Trillium Book Award Author Readings June 16

The Proust Questionnaire, with Christian McPherson

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Christian McPherson

Ottawa writer Christian McPherson is the author of four books of short stories and poetry, but it was in his 2010 debut novel Cube People (Nightwood Editions) that he introduced us to would-be writer/government office worker Colin MacDonald. The often hilarious and occasionally terrifying misadventures of Colin continue in Christian?s follow-up, Cube Squared (Nightwood Editions), in which Colin faces off against middle age, an enemy far more threatening and volatile than the slow smothering of bureaucratic and domestic ennui.

In his answers to the Proust Questionnaire, Christian McPherson coins a useful phrase, explains his beverage schedule and reveals a soft spot for little plastic bricks.

The Proust Questionnaire was not invented by Marcel Proust, but it was a much loved game by the French author and many of his contemporaries. The idea behind the questionnaire is that the answers are supposed to reveal the respondent's "true" nature.

What is your dream of happiness?

Being a full time writer and not having to worry about money.

What is your idea of misery?

Never having the time to be creative.

Where would you like to live?

As much as I want to say a warm place by the ocean, it?s just not true. I?m a city boy. I love my bars, movie theatres, restaurants, arty farty poetry readings, etc. So I am living in exactly the place I want to be, I just wish it was warmer in the winter.

What qualities do you admire most in a man?

I fail to understand this question and the next one. Why would having a penis or a vagina give a person a quality which is distinct to admire? What about levels of estrogen and/or levels of testosterone, do these levels play into admirable qualities? I believe there are only qualities to admire in people, regardless of sex. Intelligence, empathy, understanding, patience and persistence would be on the top of my list.

What qualities do you admire most in a woman?

See question above.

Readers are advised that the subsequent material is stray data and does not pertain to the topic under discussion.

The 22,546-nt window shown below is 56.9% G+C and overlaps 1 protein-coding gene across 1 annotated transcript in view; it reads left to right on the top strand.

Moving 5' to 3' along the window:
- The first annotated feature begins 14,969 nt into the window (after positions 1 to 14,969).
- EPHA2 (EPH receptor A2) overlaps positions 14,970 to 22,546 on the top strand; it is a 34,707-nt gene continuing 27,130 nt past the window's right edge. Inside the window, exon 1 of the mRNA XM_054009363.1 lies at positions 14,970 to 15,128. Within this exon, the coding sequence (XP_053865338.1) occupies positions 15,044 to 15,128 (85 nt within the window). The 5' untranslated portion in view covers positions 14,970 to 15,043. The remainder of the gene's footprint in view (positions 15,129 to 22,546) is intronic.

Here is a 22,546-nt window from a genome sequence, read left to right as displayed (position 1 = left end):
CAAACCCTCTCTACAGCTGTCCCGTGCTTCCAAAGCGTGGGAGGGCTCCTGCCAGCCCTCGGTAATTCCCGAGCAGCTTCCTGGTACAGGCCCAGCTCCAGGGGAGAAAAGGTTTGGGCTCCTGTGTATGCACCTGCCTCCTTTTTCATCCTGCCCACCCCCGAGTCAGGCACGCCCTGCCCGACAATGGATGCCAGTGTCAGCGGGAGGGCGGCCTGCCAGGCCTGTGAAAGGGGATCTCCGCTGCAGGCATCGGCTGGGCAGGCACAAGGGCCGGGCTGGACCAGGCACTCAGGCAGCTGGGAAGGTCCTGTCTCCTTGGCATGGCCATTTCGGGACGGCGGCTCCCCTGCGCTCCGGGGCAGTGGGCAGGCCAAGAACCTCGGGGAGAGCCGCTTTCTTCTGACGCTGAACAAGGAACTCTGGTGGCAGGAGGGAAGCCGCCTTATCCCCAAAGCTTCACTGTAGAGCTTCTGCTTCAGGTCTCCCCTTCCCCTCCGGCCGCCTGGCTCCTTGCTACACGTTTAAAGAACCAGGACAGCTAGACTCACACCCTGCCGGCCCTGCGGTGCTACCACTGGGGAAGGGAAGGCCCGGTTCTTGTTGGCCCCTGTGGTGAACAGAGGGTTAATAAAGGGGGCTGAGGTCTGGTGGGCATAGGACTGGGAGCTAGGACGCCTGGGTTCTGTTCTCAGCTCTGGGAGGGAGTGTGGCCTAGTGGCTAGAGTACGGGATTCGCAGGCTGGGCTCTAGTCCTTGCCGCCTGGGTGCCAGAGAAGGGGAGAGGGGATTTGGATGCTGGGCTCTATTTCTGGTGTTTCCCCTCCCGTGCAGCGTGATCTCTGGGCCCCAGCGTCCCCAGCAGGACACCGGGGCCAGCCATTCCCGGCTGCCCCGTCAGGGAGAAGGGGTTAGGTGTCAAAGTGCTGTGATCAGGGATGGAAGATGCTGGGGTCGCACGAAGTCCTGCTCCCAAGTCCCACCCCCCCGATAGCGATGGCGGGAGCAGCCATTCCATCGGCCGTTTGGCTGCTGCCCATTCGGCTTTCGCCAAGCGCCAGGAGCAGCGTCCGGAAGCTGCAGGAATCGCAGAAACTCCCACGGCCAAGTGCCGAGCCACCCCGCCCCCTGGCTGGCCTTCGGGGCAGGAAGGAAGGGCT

What is your chief characteristic?

In accordance with this questionnaire, it would be being male. After that I would say my sense of humour.

What is your principal fault?

My sense of humour — it gets me into all kinds of hot water.

What is your greatest extravagance?

Shoes. I?m a sucker for a nice pair of shoes or boots. Fluevog, London Fly, Camper.

What faults in others are you most tolerant of?


What do you value most about your friends?

They get me, get my sense of humour. They are great to bounce ideas off of and they keep me honest, call me out when I?m acting like a douche-bag. I have different friends though, for different things. I have work friends, writer friends, childhood friends, parents I?ve met from my children?s school, etc. Each play a slightly different role. Honesty is the glue that binds them all.

What characteristic do you dislike most in others?

It?s something I like to call douche-bagness (which encompasses smugness, pessimism, overinflated egos and cruelty).

What characteristic do you dislike most in yourself?

I tend to be a control freak. I?m trying not to be, but let?s face it; it?s my way or the highway. Kidding. Not really. Just do what I say. See, there I go again. Do want you want (I?ll just change it after you?re done).

What is your favourite virtue?


What is your favourite occupation?

Writer. Second place goes to Master Lego builder.

What would you like to be?

Full-time writer without a day job or a Master Lego builder.

What is your favourite colour?


What is your favourite flower?

Sunflower — so big and cool-looking and you can eat them!

What is your favourite bird?

Crow. There are literally thousands that live near my home in Ottawa and I see them every day flying about. I?ve grown to love them.